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Why Kids Change the Subject

For Melody Townsel of Dallas, a chat with her daughter, Sadie, 8, inevitably turns into a meandering game of 20 Questions: Why does medicine always taste bad? What does it mean when the weatherman says it's humid? Why are some grapes red and some grapes green?

Curiosity is a given with kids, but at this age their inability to stick to one subject can make them seem more manic than curious. What they're really doing, though, is learning the cognitive part of carrying on a conversation, says Jenn Berman, author of The A to Z Guide to Raising Happy, Confident Kids. For them, just saying whatever comes into their minds is very normal. "They've gotten over the awkward stage of trying to master speech," says Berman, "and now they're able to verbalize their thoughts as they happen."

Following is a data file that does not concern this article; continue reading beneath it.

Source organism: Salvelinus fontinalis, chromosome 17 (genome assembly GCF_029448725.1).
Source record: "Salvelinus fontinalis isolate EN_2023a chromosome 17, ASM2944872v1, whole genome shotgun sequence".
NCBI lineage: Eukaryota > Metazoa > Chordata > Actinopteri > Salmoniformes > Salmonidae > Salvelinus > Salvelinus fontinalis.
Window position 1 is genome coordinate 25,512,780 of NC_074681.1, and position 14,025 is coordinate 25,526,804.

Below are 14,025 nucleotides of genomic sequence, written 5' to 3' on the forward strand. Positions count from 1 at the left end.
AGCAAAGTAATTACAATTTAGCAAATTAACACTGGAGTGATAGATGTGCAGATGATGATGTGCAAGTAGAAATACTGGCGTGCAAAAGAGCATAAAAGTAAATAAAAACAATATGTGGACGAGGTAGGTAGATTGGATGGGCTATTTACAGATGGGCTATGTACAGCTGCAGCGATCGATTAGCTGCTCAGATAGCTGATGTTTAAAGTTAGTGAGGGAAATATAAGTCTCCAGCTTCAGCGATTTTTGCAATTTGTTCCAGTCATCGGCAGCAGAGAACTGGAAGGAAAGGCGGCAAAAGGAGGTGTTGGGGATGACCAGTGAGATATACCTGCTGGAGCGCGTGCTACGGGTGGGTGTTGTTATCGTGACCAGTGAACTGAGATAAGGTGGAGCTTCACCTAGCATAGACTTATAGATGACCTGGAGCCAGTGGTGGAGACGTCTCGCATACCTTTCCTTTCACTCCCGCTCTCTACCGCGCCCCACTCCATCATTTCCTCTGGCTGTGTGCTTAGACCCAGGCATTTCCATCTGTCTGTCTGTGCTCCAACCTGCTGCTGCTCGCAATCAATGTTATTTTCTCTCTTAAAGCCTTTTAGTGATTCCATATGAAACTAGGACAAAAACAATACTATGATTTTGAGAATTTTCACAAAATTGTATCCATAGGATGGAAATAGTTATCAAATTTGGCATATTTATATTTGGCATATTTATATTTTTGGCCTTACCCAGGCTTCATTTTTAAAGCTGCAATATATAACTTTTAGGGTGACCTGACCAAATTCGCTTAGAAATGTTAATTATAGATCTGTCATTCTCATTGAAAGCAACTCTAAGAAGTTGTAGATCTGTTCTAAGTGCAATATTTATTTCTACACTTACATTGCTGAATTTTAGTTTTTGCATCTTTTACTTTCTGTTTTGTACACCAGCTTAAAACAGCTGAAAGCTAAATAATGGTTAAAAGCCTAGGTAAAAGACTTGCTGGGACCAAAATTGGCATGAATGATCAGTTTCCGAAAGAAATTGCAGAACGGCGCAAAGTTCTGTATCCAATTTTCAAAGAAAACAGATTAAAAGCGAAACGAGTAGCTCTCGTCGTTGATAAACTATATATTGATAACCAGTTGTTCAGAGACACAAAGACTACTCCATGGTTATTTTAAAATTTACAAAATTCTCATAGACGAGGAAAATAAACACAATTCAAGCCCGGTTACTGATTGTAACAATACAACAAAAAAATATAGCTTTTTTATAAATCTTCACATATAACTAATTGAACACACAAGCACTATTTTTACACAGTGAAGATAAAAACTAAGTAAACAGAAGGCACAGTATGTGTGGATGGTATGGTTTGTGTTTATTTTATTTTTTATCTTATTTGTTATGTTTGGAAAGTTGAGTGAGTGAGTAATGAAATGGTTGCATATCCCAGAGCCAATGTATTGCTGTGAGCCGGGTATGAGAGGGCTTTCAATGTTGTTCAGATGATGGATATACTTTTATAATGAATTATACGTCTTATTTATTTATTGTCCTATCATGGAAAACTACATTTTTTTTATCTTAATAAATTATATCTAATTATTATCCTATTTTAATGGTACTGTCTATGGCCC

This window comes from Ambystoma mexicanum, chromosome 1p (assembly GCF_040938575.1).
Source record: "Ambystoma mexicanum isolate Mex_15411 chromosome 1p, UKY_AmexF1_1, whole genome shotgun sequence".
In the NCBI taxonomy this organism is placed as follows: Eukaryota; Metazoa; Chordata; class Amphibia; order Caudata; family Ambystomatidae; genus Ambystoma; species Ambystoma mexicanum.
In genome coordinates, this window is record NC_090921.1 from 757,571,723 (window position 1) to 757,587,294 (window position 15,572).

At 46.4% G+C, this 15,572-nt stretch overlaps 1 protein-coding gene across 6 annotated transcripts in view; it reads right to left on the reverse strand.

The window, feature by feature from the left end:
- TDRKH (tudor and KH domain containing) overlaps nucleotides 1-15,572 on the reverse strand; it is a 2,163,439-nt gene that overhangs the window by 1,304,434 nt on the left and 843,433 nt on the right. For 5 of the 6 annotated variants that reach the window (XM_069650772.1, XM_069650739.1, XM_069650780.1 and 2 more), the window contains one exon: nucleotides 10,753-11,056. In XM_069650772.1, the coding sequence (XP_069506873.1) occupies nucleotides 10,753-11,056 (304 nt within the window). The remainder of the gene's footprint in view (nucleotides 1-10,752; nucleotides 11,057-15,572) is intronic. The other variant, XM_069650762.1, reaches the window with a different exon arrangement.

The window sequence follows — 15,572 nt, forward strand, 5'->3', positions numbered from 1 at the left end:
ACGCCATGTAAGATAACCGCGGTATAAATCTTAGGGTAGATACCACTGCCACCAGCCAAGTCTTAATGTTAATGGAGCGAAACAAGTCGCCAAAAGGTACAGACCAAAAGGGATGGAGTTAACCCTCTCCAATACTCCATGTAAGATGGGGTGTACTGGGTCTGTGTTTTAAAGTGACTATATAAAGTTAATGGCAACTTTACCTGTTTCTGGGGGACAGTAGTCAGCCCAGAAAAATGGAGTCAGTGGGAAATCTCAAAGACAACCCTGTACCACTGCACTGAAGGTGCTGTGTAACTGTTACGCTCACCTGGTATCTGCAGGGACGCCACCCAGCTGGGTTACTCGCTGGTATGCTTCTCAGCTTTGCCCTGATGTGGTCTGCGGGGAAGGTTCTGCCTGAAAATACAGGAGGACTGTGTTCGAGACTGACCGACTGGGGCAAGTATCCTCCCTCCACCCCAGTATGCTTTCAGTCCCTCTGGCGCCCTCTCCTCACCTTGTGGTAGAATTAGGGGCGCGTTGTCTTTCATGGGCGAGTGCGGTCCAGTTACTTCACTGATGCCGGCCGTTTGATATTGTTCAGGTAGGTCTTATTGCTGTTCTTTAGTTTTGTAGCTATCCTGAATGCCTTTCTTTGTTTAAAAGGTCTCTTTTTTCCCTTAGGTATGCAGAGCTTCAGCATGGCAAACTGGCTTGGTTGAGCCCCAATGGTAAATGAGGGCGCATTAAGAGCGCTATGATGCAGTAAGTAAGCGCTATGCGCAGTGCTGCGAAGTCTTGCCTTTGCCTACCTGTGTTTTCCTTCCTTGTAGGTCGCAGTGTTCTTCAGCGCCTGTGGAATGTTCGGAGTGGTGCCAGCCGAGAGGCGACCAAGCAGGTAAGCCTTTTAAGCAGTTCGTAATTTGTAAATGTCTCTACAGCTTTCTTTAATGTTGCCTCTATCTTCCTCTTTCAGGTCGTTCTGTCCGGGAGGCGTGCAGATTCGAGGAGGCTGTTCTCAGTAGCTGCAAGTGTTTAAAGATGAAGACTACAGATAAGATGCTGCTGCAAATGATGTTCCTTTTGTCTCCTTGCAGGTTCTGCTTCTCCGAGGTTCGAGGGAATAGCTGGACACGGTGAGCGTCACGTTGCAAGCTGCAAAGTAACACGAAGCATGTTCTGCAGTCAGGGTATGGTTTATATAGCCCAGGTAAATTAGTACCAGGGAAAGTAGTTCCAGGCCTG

How to deal:

Point it out when she changes the subject. If you're trying to have a conversation and your child asks a totally unrelated question, acknowledge what she said so she knows that you heard her. But get her back on track by saying, "We can talk about dinosaurs next, but let's finish talking about your school project."

Let her take the lead sometimes. Children this age are impulsive. Follow her train of thought to find out what's on her mind -- and how it works.

Trust your gut. If you think your child just can't ever focus or carry on a conversation, you might consider having her evaluated; these could be signs of a learning disability.

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